Meanwhile the Iraq War created the largest refugee crisis in the world with over 4 million internal and external refugees. External refugees left Iraq due to the violence -- often violence that claimed the life of one of their family members, often due to threats of death if they didn't leave. As a group, they have no desire to return. There is nothing to go back to for many (their abandoned homes were long since occupied) and the violence, which has never ceased, could return to the 2005, 2006 and 2007 levels (popularly known as the "civil war") were refugees -- especially Sunni ones -- to return in large numbers. It is not safe for returns. Last Thursday's snapshot included the following: Meanwhile in England, Owen Bowcott (Guardian) reports on what would be England's second known deportation of Iraqis -- forcible deportation. The last one, you may remember, resulted in a British plane landing in Iraq and Iraqi guards refusing to allow everyone to disembark so the plane returned to England. Bowcott notes that approximately 70 Iraqis will be forcibly deported Wednesday, June 9th: "The operation, deporting them via the central provinces of Iraq, is in direct contravention of United Nations guidelines. The UN high commissioner for refugees opposes forced returns to the area because of continuing suicide bombings and violence. The UN guidance was explicitly restated last autumn after the UK attempted to deport 44 men to Baghdad. That abortive operation resulted in Iraqi airport officials refusing to admit all but 10 of the men. The rest were told to reboard the plane and flown back to the UK." That deportation is thought to take place tomorrow. Today Amnesty International issued the following: Reacting to reports that a charter flight carrying Iraqi nationals is scheduled to leave the UK for Baghdad via Halmstad, Sweden in the early hours of 9 June, Amnesty International stressed that removals to Baghdad are not safe and should not take place. Amnesty International opposes any forcible returns to Iraq in the current situation of ongoing insecurity and instability. Amnesty International believes that Iraqis from the five provinces of Iraq considered to be particularly dangerous, namely Ninewa (Mosul), Kirkuk, Diyala, Salah al-Din and Baghdad, should be granted refugee status or a form of subsidiary protection, and that in the case of asylum-seekers from other provinces of Iraq an individual assessment should be made to assess whether they also qualify for refugee or subsidiary protection. Amnesty International UK refugee programme director Jan Shaw said: "It's unfathomable that the UK can consider Baghdad a safe place to return people. Our report in April documented scores of civilian killings, some of whom were tortured and their bodies mutilated before they were dumped in the street. Bombings continue to take scores of lives. "As far as we are concerned, removing someone to Iraq should only take place when the security situation in the whole country has stabilised. "Until the situation improves and it is safe to return to Iraq, these people should be offered some form of protection in the UK." Despite the ongoing violence in Iraq, several European governments have forcibly returned rejected Iraqi asylum-seekers to Iraq. In 2009, the authorities in Denmark, the Netherlands, Norway, Sweden and the UK forcibly returned Iraqis to unsafe parts of Iraq, such as central Iraq, in breach of UNHCR guidelines. On 15 October 2009 UK authorities forcibly deported 44 rejected Iraqi asylum-seekers to Baghdad; the Iraqi authorities allowed only ten of them to enter and the remainder were flown back to the UK. The Norwegian authorities forcibly returned 30 Iraqis to Baghdad in December 2009 and 13 in January 2010. For its report "Iraq: Civilians under fire" published in April 2010, Amnesty International spoke to several Iraqis who were forcibly returned by the Netherlands government on 30 March 2010. Among the 35 refugees was a 22-year-old Shi'a Turkoman man from Tal Afar, a city north of Mosul, where hundreds of civilians have been killed in sectarian or other politically motivated violence in recent years, and where the violence continues unabated. As of mid-April, he remained stranded in Baghdad. Reuters notes that England's not the only country planning a forced deportation of Iraqi refugees this week -- Norway, Sweden and the Netherlands are also conspiring -- and that UN High Commissioner for Refugees spokesperson Melissa Fleming states they are opposed to the deportations and, "Despite these people having had their applications for asylum rejected, we fear for their futures and their own physical protection if they were to be returned." UNHCR has repeatedly noted that it is not safe for governments to force returns. In a Geneva briefing today, Melissa Fleming explained:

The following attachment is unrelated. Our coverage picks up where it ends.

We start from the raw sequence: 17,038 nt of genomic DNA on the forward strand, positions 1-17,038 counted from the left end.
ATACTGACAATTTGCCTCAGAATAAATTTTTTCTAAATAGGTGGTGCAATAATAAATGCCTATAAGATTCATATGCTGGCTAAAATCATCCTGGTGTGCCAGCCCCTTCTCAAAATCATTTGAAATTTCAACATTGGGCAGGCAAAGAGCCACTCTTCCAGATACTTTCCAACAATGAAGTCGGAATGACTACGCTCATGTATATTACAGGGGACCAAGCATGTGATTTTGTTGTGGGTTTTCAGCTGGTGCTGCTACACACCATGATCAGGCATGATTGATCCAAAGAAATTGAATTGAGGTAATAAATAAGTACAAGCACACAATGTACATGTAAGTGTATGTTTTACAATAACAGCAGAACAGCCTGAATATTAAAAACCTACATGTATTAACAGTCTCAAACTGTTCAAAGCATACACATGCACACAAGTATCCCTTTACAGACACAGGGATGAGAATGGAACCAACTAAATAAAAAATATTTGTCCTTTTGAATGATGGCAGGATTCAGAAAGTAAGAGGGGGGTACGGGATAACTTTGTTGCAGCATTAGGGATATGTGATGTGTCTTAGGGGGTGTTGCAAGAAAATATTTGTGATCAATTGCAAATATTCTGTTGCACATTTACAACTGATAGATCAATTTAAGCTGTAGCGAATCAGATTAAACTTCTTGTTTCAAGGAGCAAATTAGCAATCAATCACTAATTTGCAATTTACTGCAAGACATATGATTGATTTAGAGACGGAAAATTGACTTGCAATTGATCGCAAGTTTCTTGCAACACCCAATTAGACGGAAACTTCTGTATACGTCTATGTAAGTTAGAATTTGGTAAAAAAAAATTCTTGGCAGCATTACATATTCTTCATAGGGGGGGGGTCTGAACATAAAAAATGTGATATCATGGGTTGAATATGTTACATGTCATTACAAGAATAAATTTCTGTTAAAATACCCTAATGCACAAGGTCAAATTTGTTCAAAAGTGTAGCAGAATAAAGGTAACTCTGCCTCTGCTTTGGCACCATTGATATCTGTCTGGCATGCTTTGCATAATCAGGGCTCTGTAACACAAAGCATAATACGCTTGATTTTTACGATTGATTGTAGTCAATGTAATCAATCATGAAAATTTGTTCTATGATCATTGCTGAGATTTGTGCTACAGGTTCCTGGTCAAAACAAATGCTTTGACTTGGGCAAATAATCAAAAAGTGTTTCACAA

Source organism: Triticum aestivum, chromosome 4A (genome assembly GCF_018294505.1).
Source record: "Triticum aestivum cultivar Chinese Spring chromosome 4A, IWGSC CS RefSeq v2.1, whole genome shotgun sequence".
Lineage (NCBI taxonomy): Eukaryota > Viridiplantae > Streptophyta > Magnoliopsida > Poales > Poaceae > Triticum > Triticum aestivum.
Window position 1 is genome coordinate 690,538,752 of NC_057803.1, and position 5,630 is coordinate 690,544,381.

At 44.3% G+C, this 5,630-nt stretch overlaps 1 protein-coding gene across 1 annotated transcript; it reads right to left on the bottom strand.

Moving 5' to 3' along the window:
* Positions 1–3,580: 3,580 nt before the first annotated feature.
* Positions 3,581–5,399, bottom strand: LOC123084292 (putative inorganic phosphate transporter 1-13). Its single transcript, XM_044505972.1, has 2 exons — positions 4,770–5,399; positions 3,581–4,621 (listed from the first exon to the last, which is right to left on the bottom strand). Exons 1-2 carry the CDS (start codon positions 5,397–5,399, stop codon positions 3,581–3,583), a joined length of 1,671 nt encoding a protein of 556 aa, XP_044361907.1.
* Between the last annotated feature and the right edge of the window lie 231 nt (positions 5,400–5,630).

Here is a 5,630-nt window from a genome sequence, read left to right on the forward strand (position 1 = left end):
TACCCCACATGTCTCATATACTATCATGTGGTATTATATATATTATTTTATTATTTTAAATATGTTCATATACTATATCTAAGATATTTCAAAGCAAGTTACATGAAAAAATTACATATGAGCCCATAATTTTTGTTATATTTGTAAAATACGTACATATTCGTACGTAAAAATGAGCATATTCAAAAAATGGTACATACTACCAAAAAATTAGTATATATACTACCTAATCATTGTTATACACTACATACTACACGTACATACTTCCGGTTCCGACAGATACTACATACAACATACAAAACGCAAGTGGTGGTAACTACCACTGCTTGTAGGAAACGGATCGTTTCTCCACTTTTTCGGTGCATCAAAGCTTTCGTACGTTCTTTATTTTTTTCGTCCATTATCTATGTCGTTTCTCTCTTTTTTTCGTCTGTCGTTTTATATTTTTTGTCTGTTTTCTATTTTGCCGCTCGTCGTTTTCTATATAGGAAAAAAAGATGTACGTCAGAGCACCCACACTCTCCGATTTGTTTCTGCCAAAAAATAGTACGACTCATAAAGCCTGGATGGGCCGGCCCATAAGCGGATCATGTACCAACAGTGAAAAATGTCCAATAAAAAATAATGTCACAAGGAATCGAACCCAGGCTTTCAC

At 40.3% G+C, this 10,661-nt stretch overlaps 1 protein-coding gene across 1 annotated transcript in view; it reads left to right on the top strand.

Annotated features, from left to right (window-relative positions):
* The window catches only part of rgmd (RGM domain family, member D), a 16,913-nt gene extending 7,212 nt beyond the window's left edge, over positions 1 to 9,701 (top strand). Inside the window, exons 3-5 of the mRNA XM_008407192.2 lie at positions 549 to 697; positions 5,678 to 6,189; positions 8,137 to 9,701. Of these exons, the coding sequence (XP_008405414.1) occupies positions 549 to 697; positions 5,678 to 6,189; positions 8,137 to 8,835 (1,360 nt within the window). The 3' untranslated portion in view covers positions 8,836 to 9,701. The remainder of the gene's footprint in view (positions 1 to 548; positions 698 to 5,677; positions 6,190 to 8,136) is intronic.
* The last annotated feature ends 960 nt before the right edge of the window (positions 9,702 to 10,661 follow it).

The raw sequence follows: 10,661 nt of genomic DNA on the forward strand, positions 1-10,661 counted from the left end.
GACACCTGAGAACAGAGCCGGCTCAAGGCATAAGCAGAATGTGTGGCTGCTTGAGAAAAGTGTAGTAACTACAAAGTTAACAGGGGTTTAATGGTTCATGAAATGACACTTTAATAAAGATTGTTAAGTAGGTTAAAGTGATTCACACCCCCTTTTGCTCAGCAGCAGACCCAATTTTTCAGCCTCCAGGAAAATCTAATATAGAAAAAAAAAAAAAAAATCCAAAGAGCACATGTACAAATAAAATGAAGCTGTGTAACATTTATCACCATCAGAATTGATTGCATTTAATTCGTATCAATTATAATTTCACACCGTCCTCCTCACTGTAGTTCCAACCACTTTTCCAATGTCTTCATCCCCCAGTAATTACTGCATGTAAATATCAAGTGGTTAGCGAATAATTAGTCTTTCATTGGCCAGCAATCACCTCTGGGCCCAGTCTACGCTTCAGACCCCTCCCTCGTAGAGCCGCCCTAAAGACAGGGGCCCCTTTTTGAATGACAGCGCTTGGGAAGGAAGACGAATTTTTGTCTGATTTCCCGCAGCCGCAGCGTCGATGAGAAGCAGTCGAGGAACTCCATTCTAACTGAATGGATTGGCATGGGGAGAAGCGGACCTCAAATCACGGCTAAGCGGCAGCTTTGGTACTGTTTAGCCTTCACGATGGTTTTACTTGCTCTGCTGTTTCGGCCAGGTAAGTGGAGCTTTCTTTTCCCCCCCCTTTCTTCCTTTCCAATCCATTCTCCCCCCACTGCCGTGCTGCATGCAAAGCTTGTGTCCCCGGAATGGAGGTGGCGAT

UNHCR understands that four governments -- the Netherlands, Norway, Sweden and the UK -- are arranging an enforced removal of Iraqi citizens to Baghdad, Iraq later this week. We have not received confirmed information of the number and profile of those individuals and whether some have requested protection.Our position and advice to governments is that Iraqi asylum applicants originating from Iraq's governorates of Baghdad, Diyala, Ninewa and Salah-al-Din, as well as from Kirkuk province, should continue to benefit from international protection in the form of refugee status under the 1951 Refugee Convention or another form of protection depending on the circumstances of the case. Our position reflects the volatile security situation and the still high level of prevailing violence, security incidents, and human rights violations taking place in these parts of Iraq. UNHCR considers that serious -- including indiscriminate -- threats to life, physical integrity or freedom resulting from violence or events seriously disturbing public order are valid reasons for international protection. UNHCR appreciates that the international protection needs of Iraqis are assessed by asylum authorities in Europe and elsewhere on an individual basis. We urge those authorities to ensure that the situation in Iraq as a whole, including the important level of lawlessness, is factored into their assessments. While some have proposed that returned Iraqis could reside in other parts of the country from where they originate, UNHCR's position is that no internal flight alternative exists in Iraq because of the on-going levels of violence in Baghdad, Diyala, Kirkuk, Ninewa and Salah Al-Din, and in view of access and residency restrictions in various governorates as well as the hardship faced by returnees in ensuring even survival in areas of relocation. The continued insurgency in Iraq and on-going violence there has led to large scale internal and external displacement of the Iraqi population, with most refugees living in Syria and Jordan. UNHCR is concerned about the signal that forced returns from Europe could give to other host countries, particularly those neighbouring Iraq.